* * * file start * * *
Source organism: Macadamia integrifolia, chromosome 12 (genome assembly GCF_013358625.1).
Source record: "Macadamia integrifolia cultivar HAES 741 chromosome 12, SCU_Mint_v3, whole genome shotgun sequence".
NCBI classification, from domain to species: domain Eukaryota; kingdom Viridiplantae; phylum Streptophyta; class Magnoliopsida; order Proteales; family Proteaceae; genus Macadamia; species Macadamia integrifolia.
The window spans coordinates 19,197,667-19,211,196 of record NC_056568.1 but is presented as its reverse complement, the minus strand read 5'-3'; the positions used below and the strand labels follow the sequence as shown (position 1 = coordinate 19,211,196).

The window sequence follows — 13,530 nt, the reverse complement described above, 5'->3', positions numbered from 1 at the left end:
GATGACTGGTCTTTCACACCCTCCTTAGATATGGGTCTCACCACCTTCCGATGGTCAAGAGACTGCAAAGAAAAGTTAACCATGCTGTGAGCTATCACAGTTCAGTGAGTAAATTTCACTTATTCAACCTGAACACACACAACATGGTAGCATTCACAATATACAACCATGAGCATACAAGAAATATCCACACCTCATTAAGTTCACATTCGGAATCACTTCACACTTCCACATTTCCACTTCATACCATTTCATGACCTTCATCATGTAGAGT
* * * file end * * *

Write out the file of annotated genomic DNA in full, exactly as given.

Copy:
Source organism: Macadamia integrifolia, chromosome 12 (genome assembly GCF_013358625.1).
Source record: "Macadamia integrifolia cultivar HAES 741 chromosome 12, SCU_Mint_v3, whole genome shotgun sequence".
NCBI classification, from domain to species: domain Eukaryota; kingdom Viridiplantae; phylum Streptophyta; class Magnoliopsida; order Proteales; family Proteaceae; genus Macadamia; species Macadamia integrifolia.
The window spans coordinates 19,197,667-19,211,196 of record NC_056568.1 but is presented as its reverse complement, the minus strand read 5'-3'; the positions used below and the strand labels follow the sequence as shown (position 1 = coordinate 19,211,196).

The window sequence follows — 13,530 nt, the reverse complement described above, 5'->3', positions numbered from 1 at the left end:
GATGACTGGTCTTTCACACCCTCCTTAGATATGGGTCTCACCACCTTCCGATGGTCAAGAGACTGCAAAGAAAAGTTAACCATGCTGTGAGCTATCACAGTTCAGTGAGTAAATTTCACTTATTCAACCTGAACACACACAACATGGTAGCATTCACAATATACAACCATGAGCATACAAGAAATATCCACACCTCATTAAGTTCACATTCGGAATCACTTCACACTTCCACATTTCCACTTCATACCATTTCATGACCTTCATCATGTAGAGT